The European Union on Monday launched a naval operation aimed at halting people smugglers in Libya who so far this year have sent about 60,000 migrants sailing across the Mediterranean Sea, headed for Italy on flimsy boats.
Six naval ships, two submarines, two drones and three surveillance aircraft will make up the fleet, which will be led by an Italian aircraft carrier, the Cavour, and will run for 12 months.
Fourteen European nations including Italy, France, Germany, Spain and Britain are backing the operation, which was conceived after approximately 800 migrants drowned when their wooden vessel capsized in April.
Although EU officials have discussed landing commandos in lawless Libya to tackle traffickers and destroy boats, the political-economic union’s foreign policy chief, Federica Mogherini, said Monday that collecting intelligence would be the first task of the mission.
The initial phase, which is set to get underway in the coming days, “covers information-gathering and patrolling on the high seas to support the detection and monitoring of smuggling networks," she said.
Any incursions into Libyan waters would require a U.N. Security Council resolution, which has been held up by a lack of approval from Libyan authorities.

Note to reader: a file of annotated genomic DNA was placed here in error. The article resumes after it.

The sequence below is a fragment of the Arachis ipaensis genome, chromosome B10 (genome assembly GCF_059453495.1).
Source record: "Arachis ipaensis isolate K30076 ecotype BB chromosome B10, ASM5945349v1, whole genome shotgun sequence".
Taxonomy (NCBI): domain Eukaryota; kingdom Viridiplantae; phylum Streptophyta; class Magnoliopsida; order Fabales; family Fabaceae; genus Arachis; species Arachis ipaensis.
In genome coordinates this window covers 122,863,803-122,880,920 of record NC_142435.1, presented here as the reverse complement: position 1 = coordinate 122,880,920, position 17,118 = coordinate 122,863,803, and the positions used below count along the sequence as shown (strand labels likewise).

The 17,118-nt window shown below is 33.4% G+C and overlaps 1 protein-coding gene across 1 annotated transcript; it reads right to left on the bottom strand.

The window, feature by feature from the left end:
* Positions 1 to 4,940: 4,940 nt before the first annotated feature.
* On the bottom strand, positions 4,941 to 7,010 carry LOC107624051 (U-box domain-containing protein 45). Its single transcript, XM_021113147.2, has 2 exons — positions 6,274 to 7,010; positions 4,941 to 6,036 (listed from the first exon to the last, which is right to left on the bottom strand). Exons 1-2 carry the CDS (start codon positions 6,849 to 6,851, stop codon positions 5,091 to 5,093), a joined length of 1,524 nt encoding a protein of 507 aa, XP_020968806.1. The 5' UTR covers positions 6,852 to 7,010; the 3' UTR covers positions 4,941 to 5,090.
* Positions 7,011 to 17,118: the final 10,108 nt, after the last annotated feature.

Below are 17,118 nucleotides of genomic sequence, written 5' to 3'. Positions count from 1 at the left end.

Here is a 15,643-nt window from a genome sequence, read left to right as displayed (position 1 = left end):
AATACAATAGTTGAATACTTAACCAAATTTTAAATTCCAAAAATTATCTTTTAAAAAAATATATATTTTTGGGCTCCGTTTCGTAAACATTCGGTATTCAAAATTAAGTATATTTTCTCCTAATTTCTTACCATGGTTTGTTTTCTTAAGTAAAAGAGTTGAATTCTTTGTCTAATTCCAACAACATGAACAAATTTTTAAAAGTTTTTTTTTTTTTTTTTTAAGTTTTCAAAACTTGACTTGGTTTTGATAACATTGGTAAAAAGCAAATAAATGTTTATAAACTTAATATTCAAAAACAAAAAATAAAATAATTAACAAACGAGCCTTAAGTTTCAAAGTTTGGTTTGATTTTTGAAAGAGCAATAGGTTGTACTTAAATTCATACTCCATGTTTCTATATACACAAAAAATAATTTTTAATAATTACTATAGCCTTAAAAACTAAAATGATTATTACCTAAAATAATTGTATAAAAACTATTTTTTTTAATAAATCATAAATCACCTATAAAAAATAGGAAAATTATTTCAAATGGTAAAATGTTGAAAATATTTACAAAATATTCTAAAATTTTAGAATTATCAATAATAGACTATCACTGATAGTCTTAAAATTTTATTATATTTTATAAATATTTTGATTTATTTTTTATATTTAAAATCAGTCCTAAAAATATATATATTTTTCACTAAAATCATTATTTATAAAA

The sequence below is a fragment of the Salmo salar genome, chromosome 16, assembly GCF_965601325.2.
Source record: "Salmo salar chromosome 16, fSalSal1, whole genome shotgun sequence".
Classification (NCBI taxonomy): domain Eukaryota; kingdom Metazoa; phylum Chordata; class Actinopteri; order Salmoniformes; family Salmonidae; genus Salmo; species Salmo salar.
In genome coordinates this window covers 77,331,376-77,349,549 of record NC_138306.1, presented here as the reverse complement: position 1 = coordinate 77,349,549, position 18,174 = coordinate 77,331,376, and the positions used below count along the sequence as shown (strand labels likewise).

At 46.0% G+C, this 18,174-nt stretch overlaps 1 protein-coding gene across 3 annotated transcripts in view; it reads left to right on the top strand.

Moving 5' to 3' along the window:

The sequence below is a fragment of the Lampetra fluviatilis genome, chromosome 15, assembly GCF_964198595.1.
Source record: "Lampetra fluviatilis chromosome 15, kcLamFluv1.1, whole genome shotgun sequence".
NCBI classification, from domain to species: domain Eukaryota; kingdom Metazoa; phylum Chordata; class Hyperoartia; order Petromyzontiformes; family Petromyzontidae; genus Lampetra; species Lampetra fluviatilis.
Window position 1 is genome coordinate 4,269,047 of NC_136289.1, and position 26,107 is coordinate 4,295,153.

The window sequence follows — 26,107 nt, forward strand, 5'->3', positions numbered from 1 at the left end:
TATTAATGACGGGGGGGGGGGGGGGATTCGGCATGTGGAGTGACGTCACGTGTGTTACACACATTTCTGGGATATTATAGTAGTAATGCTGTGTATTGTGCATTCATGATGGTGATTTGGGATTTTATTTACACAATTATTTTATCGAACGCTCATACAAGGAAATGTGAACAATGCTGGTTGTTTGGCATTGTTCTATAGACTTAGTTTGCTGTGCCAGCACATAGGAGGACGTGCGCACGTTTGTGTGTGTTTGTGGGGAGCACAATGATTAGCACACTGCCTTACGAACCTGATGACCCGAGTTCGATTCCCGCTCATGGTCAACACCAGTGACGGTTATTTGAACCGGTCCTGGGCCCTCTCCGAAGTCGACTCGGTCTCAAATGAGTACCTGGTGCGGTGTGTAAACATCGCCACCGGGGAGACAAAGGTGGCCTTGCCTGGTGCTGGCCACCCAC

The North African country has descended into chaos since the 2011 ouster and death of its ruler, Col. Moammar Kadafi, and now hosts two rival governments, one in Tobruk and one in Tripoli.
Even if raids go ahead, it is not clear how the EU will be able to identify migrant boats before they are put to use by traffickers.
But Mogherini said care would be taken not to harm migrants.
“The target, let me be very clear, are not the migrants. The targets are those who are making money on their lives and too often on their deaths,” she said. “It is part of our efforts to save lives.”
While sailings from Libya to Italy continue, 55,000 migrants, often Syrians escaping their civil war, have sailed to Greece this year after crossing into Turkey, with many wading up beaches amid tourists on Greek islands.
Most migrants arriving in Italy and Greece typically plan to head north and claim asylum in wealthier countries such as Germany and Sweden.
Other countries, including France, have recently begun to turn back migrants at their borders as voter resentment of the growing number of arrivals increases.
Hungary is planning a 13-foot-high fence on its border with Serbia in an effort to stop migrants passing through.
Kington is a special correspondent.